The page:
The Road to Reconciliation: Commit to Values

Once you get in touch with your feelings and allow them to speak to you, they can point you to what is important. They’ll remind you of aspirations you’ve had since you were small. They’ll indicate the direction towards life satisfaction. They’ll give instructions for a meaningful life.

To the extent you’ve been victimized, your life has not been about growth, potential, aspiration, or mission. It’s been about survival. You aren’t your best when you’re fighting back. You aren’t standing for what you believe when you run away in fear. You aren’t acting decisively when you’re frozen in surprise. You’ve lost your integrity when you suck up to the enemy. You aren’t taking action, it’s all reaction.

Crisis tends to make us revert to primitive modes of behavior. Adrenaline awakens the animal in us. When things go from bad to worse, we’re reduced to four options: fight, flight, freeze, or fawn. Our brains are designed to keep it simple when things get complicated. It’s what gets us through, but it’s not a way out.

Fight is when you strike back. You’d rather be a hammer than a nail. You might, actually be violent, or your fight might be limited to emotional or verbal aggression. We shrinks call it identifying with the offender. It’s the reason abused people can become abusers. Even though you’re the victim in this case, you need to realize, if you don’t already, that you are capable of fighting dirty. You can hurt others, too; and, when you’re a victim, lashing out, you’ll feel good doing so.

Flight is when you take off to avoid danger, make tracks to get out of Dodge. You might physically flee, withdraw emotionally, stonewall attempts to engage, dissociate from the here and now, or weasel out of any attempt to speak honestly. The funny guy who can’t get serious is in flight. So is the gal who stays late at work to avoid going home. The bars and drug dens are filled with people fleeing. So are the ones binge watching Netflix all weekend and even those whose whole life is wrapped up with their children, when their partner is right there, needing attention.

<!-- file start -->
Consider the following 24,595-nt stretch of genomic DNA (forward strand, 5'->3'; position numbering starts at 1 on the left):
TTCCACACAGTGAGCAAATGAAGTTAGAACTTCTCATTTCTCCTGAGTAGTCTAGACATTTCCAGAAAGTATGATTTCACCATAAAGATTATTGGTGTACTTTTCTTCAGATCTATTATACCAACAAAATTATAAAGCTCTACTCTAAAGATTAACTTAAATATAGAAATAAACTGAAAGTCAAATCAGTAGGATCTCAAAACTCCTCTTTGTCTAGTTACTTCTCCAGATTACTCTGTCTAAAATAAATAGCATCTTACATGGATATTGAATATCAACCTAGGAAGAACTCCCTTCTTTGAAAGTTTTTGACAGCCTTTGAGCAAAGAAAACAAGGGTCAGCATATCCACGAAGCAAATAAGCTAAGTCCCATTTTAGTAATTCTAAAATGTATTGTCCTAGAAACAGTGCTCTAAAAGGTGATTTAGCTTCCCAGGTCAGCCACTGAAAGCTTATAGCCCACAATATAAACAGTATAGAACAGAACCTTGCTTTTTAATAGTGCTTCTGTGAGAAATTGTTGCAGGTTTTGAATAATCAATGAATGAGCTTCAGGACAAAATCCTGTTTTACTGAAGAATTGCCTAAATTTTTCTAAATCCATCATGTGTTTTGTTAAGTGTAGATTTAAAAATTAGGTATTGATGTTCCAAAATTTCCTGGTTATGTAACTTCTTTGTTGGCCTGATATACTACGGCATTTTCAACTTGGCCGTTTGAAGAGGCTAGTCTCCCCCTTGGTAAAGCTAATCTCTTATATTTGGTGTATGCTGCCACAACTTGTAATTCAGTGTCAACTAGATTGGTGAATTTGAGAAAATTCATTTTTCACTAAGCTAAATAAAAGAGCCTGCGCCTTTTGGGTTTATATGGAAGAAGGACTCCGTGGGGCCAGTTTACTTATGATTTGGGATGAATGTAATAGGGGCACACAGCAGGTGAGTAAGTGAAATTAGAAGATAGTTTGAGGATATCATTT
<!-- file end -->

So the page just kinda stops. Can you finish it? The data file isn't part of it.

Freeze is when you have lost a will of your own. You can’t make up your mind about what you want to do. You ruminate on your options until the cows come home. You let others make the decisions for you, you ask a million people what they would do. You know you should leave, but you don’t. You know you should get help, but can’t pick up the phone. Glaciers wonder when you will move. Moss grows on your shady side.

Fawn can be the most confusing. It’s the Stockholm Syndrome of responses to trauma. Fawn is when you are bonded to the person who abuses you because he abuses you, not despite. You make nice, at first, so as to not provoke him. You ingratiate yourself so he thinks you’re on his side. You know you can be the most convincing when you convince yourself, so you convince yourself to abandon your own interests. You start to believe you want this life, at first because you feel you have no choice; but then, so thoroughly that, when you have a choice, you miss your chance. The next thing you know you’re Patty Hearst, robbing a bank.

Fight, flight, freeze, and fawn keeps you alive; but that’s all it does. Sooner or later, you have to take stock of the situation, how you really feel about it, and identify the things that are important to you. Then you have to take a stand. You’ve got to serve somebody; either your ultimate values, or the agenda of the person who mistreats you.